T Nation

Body Image in the Media


#1

I am doing a midterm research project about body image in the media. I remember reading some posts about The Rock and he had some implants done. I searched all over tarnation and can't find the article. I think it was in here about a movie he was working on at the time.

Help, project is due on Tuesday.


#2

You want to talk about body type in media, look at the damn comics page. You will find three body types for men:

1) Stick (Beetle Bailey)
2) Fatso (Sarge from Beetle Bailey)
3) Slob (Dilbert)

In no comic other than an action strip is there any man who looks halfway fit and masculine. Oh wait, there's Gil Thorp, but he's a sports guy, so only half credit there. TV is just as bad. No major character(in non-action shows) looks like he has ever done any exercise other than maybe running a 10K. Any minor character who does look strong is ALWAYS put down for it. Name a movie, other than an action flick, where the male lead is at all strong or in shape. All the ones I can think of have a physical theme(Western, etc.)Your usual male lead gets out of breath running from the bad guys.

Can't say if it's a plot to wimpify us or what, but there's some body image propaganda for you. It's so pervasive we don't even see it.


#3

If you'd like an anecdote...

When I was young, probably around 4 or 5 years old, I collected pictures of models so I could copy certain things about them - their smile, hair, posture, etc. I wasn't trying to lose weight at that age, but I certainly was aware of social concepts of beauty, and I didn't even watch that much television compared to most kids.

If you'd like an idea to maybe explore further...

I think children's programming has a lot to do with the attitudes we develop about body image. The protagonists of cartoons, Disney movies, etc., are generally beautiful and thin or handsome and muscular, while the antagonists are ugly and/or fat. I personally believe that what I watched as a child strongly influenced my perception of beauty.


#4

The Rock had liposuction to get rid of his gyno. I am not aware of any implants he has had.


#5

He hasn't had any. You forget that rumors are often spread by people who don't have a clue what they are talking about. I still don't understand how gyno surgery turned into "implants". I guess the concept of lifting weights to build muscle is a concept too heavy for people to bear.


#6

Heh heh . . . get it?


#7

But...but...

What about Ms. Buxley? VavavaVoom!


#8

Must be steroids or implants or creatine or something. Lifting weights doesn't build muscle, does it?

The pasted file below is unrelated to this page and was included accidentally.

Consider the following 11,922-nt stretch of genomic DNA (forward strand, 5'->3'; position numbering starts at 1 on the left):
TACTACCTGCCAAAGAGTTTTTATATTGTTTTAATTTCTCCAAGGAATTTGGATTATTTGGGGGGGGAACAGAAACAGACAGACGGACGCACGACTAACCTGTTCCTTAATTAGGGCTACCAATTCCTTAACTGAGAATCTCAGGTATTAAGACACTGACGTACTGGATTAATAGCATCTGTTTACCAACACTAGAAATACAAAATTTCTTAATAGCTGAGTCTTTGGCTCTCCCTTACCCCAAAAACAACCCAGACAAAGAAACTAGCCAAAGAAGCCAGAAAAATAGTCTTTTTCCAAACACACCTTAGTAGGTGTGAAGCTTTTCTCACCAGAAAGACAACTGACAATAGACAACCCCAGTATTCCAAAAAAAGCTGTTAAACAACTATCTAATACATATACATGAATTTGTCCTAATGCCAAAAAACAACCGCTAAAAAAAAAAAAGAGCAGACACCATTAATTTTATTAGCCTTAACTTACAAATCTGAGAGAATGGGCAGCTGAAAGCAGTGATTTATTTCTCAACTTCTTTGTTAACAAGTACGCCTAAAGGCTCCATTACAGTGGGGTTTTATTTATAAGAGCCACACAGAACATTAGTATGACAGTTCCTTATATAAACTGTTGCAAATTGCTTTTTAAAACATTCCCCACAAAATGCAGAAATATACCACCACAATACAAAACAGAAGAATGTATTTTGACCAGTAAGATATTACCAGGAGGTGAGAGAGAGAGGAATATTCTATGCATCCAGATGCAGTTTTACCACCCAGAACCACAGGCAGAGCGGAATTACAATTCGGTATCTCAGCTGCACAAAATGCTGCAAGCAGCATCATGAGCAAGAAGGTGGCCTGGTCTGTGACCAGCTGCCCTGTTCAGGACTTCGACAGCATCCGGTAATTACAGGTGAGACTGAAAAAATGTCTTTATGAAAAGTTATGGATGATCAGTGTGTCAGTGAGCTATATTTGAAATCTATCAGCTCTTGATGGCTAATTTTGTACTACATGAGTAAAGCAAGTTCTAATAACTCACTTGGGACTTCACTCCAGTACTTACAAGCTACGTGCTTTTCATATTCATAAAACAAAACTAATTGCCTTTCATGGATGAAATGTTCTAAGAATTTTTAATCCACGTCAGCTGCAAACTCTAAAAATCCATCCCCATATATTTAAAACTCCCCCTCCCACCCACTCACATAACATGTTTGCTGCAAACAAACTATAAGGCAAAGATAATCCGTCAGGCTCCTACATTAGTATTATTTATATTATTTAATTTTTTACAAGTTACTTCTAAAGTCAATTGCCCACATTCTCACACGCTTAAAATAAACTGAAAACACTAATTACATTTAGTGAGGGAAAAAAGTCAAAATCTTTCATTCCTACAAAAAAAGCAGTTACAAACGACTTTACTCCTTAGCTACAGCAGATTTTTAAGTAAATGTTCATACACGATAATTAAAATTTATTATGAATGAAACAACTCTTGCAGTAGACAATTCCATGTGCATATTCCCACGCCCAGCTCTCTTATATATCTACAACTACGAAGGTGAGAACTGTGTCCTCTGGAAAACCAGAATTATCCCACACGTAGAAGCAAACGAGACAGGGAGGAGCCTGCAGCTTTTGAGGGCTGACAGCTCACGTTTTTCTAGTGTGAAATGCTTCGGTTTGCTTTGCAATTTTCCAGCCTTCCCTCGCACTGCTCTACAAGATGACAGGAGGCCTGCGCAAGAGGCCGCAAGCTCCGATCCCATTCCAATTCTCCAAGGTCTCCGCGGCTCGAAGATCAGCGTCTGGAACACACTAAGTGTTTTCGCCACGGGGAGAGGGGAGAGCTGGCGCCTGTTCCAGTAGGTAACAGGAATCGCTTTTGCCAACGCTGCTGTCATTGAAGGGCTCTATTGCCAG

#9

The "Metrosexual" Paradigm.

Next motherfucker that tries to push the collar on my button-up shirts gets fucking wrecked.


#10

An interesting book I read a few years back on this very subject is called "The Adonis Complex". I would recommend it for research and to anyone else who frequents this site. Quick synopsis, the Adonis complex is what we would probably call "bigorexia", or more properly body dismorphic disorder. Incidentally, in the book there is an enlightening exercise(mental, not physical) showing in outline a male figure in increasingly more muscular vesiage. They asked you to pick out an "ideal", the body form which can usually be obtained through natural training. Both my friend(who frequents this site) and I were able to pick out the appropriate figure. The majority of resondents however pick out a grossly hypermuscled, comic book type figure. I was left wondering how I had escaped the mind warping effects of our popular culture.
The point I mean to make with this overly long post is that the pressures we face as men American culture is towards the more muscular end of the body continuum. We are a culture obsessed with youth and vitality. The metrosexual look is pushed by fashion concerns and really does not influence the population at large. Heroes are buffed and burly. Nobody wants run from the bad guy, they want to stand there and beat the hell out of them.


#11

Prof thanks for clearing that one up for me. I recalled something on here about it but not the details.

I have the in print section covered. Just grabbed some images from GQ in particular Calvin Klein ads (scary) and some from Muscle and Fitness. Along with stats from the American Academy of Cosmetic Surgeons.

Thanks for the comics idea. If I run short on time I'll throw some in my powerpoint to make sure I run the appropriate length.


#12

Check out Chris Shugarts Blog. He's got a thread started in there called "Bones are in". Seems relevant to your research.


#13

Ditto. I also read the book... ...Unfortunately, I picked the hypermuscular figure.... I wrote a report on this subject for a marketing class in a minor. A pretty rich subject these days...


#14

there's an interesting book called "remote control" it talks about how TV has influenced the brain development of your kids

may be of interest